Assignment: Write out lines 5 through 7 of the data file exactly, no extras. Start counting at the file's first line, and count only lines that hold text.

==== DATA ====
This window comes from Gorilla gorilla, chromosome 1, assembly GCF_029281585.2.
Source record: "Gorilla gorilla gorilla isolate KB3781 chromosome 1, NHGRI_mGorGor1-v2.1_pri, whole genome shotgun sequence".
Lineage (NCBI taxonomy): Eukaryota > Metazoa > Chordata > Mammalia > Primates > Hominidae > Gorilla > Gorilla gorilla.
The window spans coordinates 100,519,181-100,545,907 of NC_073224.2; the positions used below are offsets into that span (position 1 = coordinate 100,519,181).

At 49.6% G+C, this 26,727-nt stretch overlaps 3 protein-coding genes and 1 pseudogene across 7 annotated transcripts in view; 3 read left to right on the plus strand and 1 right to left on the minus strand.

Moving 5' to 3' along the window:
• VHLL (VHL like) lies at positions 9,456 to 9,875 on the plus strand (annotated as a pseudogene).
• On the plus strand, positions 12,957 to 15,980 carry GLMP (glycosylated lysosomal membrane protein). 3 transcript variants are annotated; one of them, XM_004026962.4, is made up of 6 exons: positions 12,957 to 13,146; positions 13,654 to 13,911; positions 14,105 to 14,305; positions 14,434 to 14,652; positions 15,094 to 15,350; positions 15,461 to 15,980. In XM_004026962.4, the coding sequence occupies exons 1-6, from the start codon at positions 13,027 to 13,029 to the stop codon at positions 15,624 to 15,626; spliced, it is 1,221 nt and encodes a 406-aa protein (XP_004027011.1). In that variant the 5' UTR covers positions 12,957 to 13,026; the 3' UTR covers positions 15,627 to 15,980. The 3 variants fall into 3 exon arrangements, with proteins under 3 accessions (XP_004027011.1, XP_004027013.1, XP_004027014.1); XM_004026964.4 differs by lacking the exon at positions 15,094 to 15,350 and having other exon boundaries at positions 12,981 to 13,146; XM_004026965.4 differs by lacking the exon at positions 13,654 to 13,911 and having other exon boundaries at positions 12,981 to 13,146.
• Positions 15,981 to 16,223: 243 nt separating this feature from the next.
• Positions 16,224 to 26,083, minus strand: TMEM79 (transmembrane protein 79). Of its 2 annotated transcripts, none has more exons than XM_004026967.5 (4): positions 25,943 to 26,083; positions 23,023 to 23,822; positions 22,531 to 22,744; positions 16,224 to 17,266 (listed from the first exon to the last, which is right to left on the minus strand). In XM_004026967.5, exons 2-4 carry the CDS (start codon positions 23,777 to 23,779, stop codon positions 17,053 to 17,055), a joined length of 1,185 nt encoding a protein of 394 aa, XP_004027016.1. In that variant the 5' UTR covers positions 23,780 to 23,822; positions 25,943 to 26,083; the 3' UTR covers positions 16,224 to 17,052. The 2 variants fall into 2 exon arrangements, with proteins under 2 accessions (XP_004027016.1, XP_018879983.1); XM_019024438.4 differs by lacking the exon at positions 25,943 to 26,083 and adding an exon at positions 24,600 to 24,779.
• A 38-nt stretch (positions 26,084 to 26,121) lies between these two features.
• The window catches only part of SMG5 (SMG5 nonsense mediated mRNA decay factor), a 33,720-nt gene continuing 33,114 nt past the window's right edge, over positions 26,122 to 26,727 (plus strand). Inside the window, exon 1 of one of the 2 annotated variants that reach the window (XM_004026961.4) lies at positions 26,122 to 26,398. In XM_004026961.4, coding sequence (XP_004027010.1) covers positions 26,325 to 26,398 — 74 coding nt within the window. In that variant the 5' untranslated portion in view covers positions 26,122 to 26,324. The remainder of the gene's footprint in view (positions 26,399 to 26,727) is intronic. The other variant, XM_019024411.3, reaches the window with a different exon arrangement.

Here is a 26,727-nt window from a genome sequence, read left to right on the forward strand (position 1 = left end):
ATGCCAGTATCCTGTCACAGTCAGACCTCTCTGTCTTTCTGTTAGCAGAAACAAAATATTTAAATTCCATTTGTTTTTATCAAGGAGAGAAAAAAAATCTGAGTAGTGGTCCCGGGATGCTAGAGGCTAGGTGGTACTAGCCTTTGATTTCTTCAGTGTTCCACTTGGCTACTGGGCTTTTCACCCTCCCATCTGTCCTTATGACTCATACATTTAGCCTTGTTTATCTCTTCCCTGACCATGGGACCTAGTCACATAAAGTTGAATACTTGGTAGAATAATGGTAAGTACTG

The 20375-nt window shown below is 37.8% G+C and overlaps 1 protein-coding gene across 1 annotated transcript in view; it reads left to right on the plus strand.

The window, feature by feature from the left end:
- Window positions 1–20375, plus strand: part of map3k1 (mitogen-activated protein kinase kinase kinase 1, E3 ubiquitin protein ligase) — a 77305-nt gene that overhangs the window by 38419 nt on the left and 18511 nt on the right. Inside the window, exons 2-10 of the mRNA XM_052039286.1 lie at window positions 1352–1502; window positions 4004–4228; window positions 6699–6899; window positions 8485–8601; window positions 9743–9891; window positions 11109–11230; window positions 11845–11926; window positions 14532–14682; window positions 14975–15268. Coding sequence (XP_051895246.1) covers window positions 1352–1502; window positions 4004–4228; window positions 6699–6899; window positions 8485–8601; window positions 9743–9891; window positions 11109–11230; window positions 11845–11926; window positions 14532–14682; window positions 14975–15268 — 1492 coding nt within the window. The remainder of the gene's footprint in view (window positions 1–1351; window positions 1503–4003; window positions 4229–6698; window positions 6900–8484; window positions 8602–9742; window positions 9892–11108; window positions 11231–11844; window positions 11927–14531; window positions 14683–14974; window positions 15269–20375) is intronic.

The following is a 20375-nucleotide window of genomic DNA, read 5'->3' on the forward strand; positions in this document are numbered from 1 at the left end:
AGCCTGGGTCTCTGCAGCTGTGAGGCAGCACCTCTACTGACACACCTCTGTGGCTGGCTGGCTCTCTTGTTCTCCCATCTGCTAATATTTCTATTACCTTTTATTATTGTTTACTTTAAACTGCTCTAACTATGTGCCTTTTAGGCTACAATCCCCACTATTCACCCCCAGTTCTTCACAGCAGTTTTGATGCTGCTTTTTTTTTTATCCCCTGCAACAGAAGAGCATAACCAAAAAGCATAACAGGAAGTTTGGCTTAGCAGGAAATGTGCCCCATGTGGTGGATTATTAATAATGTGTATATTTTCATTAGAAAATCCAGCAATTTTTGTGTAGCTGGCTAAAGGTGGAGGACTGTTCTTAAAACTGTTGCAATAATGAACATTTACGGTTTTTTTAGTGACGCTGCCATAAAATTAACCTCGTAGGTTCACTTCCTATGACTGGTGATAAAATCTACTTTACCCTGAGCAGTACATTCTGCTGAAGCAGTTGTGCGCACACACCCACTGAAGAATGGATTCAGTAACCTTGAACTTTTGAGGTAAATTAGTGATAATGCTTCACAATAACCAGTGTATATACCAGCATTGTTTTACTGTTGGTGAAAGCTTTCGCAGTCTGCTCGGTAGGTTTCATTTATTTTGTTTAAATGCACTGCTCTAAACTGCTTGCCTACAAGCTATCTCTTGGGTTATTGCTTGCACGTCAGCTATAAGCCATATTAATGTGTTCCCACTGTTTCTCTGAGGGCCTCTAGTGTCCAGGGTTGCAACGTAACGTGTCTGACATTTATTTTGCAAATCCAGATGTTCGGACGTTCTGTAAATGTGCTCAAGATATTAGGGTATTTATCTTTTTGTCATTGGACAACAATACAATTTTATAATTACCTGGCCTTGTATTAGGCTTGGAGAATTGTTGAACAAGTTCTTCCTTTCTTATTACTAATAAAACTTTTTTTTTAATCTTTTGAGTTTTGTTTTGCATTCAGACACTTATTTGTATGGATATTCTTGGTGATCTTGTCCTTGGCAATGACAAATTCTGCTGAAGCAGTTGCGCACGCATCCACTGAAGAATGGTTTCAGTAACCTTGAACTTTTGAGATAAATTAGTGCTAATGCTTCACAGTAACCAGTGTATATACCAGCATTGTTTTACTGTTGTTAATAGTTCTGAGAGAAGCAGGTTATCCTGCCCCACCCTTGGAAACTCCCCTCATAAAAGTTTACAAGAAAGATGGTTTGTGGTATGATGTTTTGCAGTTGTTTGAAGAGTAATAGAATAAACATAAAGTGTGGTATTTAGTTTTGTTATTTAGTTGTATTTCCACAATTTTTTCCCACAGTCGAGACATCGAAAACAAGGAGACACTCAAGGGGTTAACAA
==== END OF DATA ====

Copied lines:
At 49.6% G+C, this 26,727-nt stretch overlaps 3 protein-coding genes and 1 pseudogene across 7 annotated transcripts in view; 3 read left to right on the plus strand and 1 right to left on the minus strand.

Moving 5' to 3' along the window:
• VHLL (VHL like) lies at positions 9,456 to 9,875 on the plus strand (annotated as a pseudogene).